After the Civil War, Philip Cummins, a coal miner from Loon, Clogh, Co. Kilkenny, took his wife Mary Smith (Rakenny, Co. Cavan) and family from the troubling times of the Molly Maguires and Schuykill County, Pennsylvania, and settled in western Massachusetts to work at the Richmond Furnace factory and try his hand at farming. The photo is of the family of Philip’s oldest son, Michael James,...More
By Patricia Harty, Editor-in-Chief “There’s no sense of entitlement, no sense of placement, it’s all a sense of you’ve got to go out and work hard to get there. It doesn’t all break your way all the time, so you’ve got to just power through it. I think that’s deeply imbedded in the culture of the Irish.” – Brian Moynihan Chairman and CEO Bank of America. (Cover story...More
How Europe’s Most Conservative Country Became its Most Liberal
An excerpt from Niall O’Dowd’s new book.
Author and Irish America Co-editor Niall O’Dowd Faith of Their Fathers—The Eucharistic Congress of 1932 “The men and women of long ago … from the high place in Heaven won by their heroic piety … must have looked down upon this glorious scene with serene happiness and benediction.” Dundalk Democrat editorial 1932 The closest equivalent to Pope John Paul’s visit in 1979 was the...More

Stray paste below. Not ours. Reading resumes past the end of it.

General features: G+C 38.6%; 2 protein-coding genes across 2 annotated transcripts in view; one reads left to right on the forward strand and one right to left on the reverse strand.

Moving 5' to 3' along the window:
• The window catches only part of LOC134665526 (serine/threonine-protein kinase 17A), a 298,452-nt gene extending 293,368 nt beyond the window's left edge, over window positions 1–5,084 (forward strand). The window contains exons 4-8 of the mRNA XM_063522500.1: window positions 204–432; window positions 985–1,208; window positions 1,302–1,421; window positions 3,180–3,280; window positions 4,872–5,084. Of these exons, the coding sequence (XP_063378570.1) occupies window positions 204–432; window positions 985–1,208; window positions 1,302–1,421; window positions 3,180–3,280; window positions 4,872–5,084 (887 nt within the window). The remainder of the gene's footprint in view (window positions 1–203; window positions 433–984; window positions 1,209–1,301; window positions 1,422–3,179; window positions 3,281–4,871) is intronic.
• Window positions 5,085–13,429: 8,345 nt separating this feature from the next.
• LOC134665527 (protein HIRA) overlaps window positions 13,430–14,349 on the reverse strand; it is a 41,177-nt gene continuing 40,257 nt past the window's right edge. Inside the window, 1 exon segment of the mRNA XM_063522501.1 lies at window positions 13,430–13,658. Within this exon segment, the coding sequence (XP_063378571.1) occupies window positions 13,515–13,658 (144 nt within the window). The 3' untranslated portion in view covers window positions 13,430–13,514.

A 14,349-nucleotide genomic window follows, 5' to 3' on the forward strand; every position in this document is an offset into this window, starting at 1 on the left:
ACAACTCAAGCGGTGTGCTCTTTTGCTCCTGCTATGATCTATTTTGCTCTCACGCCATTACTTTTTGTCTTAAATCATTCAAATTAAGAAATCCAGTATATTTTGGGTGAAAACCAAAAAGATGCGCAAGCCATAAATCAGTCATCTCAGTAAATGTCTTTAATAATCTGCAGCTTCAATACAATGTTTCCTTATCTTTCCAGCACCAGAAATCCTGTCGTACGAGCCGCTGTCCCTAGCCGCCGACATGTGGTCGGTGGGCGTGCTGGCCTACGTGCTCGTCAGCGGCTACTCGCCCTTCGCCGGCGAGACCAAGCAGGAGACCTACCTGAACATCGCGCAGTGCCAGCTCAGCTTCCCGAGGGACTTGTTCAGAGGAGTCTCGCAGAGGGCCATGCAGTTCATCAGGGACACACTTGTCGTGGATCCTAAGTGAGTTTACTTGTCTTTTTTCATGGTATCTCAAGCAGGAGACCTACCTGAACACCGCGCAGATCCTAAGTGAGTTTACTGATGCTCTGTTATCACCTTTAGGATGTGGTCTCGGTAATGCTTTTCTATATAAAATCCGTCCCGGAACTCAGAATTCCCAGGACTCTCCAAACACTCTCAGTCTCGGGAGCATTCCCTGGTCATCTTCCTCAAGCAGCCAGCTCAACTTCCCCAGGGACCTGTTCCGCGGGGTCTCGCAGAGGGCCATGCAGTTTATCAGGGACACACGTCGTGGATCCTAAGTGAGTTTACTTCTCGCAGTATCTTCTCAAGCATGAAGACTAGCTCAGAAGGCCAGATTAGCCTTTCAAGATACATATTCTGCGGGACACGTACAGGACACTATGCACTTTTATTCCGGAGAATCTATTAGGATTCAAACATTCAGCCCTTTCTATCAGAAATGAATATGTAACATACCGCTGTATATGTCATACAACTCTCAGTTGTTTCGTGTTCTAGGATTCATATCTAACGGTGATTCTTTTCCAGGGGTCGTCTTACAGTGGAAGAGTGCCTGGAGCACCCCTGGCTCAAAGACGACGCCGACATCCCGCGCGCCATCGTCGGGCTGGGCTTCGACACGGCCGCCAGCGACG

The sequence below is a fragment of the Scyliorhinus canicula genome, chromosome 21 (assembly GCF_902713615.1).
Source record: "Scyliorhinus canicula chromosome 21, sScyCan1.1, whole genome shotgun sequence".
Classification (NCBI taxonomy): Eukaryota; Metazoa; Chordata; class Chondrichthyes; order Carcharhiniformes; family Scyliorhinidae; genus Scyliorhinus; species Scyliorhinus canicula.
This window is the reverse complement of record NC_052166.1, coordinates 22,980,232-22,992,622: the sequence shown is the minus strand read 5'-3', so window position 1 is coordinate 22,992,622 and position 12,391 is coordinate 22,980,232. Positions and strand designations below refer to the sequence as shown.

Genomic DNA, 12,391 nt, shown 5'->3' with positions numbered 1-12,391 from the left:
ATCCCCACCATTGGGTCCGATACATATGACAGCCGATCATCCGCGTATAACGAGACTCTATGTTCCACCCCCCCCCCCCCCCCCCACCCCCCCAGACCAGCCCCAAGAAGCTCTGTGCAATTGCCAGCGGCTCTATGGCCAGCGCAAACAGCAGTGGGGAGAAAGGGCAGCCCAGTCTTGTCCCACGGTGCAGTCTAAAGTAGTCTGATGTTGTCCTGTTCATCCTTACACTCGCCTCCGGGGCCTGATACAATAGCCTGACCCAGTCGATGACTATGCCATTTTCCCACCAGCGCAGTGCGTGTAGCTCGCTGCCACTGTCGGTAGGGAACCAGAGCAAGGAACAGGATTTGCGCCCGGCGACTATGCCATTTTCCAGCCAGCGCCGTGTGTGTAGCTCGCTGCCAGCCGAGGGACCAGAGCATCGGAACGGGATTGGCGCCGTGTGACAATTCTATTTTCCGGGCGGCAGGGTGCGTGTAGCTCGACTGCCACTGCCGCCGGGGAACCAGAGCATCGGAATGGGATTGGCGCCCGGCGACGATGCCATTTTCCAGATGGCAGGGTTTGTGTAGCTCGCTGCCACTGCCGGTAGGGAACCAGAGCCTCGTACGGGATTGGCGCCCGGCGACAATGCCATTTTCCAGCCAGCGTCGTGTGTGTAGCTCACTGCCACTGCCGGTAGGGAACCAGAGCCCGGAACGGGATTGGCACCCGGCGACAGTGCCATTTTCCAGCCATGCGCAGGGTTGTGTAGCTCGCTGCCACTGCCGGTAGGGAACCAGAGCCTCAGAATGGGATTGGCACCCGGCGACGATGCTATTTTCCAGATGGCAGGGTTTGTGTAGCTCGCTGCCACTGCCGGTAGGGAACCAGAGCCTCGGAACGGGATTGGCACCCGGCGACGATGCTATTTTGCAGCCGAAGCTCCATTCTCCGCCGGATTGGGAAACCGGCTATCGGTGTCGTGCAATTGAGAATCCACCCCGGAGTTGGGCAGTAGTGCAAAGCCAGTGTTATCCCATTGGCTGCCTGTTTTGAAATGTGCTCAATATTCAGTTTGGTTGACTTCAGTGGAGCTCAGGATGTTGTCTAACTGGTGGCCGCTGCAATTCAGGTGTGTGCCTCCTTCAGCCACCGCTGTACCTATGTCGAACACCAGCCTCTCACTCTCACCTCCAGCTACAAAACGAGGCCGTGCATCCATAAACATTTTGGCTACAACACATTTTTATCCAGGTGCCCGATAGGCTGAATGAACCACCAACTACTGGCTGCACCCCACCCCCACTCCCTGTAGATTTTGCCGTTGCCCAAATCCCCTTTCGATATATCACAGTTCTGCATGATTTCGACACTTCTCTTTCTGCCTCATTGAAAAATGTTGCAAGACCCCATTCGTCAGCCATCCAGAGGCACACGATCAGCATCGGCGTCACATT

By Tim McGrath Getting a memorial to Commodore John Barry at the U.S. Naval Academy took the patient determination of organizations, a talented sculptor, an Irish marathoner, and countless well-wishers – and the leadership of two great friends. The Barry Memorial and plaza inside the Barry Gate at the United States Naval Academy in Annapolis, MD Years ago, a writer...More
By Thomas Fleming In Virginia’s Shenandoah Valley there is a gravestone that reads: Here lies the remains of John Lewis, who slew the Irish lord, settled in Augusta County, located the town of Staunton and furnished five sons to fight the battles of the American Revolution. Those words are an apt summary of the Irish role in the Revolution. They responded en masse to the call for...More